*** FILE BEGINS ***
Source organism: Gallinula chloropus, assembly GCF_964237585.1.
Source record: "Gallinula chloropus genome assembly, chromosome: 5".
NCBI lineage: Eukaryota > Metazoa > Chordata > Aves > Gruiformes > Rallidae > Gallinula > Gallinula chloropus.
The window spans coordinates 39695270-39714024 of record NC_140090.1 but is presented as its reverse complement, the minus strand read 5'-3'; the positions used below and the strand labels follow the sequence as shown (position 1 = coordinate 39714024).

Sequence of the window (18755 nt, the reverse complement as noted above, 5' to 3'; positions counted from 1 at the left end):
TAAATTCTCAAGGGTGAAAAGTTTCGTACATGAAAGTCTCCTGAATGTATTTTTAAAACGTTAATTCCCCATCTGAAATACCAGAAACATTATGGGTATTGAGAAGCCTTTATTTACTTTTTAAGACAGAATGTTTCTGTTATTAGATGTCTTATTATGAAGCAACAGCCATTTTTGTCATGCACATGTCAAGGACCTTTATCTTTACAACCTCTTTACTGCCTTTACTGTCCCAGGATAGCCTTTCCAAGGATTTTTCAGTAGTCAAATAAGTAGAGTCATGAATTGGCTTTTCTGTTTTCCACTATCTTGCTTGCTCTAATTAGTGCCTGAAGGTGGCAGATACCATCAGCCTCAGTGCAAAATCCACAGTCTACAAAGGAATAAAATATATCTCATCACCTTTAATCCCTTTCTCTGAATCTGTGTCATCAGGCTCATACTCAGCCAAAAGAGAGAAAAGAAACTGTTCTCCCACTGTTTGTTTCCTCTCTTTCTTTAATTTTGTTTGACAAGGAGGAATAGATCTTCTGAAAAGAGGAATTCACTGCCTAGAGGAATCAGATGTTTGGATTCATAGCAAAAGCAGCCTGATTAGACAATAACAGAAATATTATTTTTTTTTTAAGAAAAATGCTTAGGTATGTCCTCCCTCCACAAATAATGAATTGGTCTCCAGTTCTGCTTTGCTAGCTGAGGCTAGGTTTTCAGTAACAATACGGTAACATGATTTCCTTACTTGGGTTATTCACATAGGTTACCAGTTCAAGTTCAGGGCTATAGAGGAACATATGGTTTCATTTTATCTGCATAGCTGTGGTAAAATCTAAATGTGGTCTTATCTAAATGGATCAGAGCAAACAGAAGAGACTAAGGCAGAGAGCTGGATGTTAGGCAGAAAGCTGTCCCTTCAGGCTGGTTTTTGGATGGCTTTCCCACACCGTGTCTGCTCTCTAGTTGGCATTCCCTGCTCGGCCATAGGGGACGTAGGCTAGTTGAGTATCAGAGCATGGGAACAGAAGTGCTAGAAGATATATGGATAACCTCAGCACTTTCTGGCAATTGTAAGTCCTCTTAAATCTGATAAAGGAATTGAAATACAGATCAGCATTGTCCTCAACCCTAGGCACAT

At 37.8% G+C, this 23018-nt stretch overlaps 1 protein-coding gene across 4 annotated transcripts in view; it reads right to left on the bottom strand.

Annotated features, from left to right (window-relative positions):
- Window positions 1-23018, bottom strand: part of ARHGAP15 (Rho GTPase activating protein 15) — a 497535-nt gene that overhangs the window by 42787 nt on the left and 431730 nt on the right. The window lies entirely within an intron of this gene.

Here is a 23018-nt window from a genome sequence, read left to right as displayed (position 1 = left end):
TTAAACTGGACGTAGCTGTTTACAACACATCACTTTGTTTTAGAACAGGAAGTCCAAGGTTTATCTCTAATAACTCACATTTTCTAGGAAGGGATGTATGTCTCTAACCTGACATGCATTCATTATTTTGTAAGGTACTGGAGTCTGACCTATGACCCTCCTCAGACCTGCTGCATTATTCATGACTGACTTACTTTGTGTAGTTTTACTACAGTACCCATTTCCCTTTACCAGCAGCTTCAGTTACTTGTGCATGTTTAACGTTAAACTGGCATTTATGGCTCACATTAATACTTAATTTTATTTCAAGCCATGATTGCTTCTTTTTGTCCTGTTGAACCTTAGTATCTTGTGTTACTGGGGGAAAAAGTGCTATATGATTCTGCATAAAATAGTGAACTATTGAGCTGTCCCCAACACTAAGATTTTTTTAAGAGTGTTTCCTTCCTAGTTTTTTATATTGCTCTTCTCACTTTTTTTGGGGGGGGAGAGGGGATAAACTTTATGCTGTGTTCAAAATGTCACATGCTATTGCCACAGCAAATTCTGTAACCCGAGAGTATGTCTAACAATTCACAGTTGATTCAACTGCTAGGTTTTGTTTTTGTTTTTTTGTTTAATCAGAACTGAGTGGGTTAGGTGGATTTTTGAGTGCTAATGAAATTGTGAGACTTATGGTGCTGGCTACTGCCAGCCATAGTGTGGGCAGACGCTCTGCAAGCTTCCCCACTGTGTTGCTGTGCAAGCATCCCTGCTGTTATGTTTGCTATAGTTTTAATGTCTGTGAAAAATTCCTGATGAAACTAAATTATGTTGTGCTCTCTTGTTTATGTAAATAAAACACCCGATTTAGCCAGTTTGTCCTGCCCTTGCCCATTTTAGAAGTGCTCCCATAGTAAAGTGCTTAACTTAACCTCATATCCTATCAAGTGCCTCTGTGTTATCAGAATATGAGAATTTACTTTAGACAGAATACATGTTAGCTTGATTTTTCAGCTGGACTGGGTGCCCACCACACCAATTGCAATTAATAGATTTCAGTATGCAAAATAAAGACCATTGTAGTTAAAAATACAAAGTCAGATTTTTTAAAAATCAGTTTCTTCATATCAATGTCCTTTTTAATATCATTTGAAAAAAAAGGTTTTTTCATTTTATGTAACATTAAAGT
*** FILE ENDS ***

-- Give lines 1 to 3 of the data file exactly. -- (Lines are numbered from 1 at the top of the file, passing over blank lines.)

Source organism: Gallinula chloropus, assembly GCF_964237585.1.
Source record: "Gallinula chloropus genome assembly, chromosome: 5".
NCBI lineage: Eukaryota > Metazoa > Chordata > Aves > Gruiformes > Rallidae > Gallinula > Gallinula chloropus.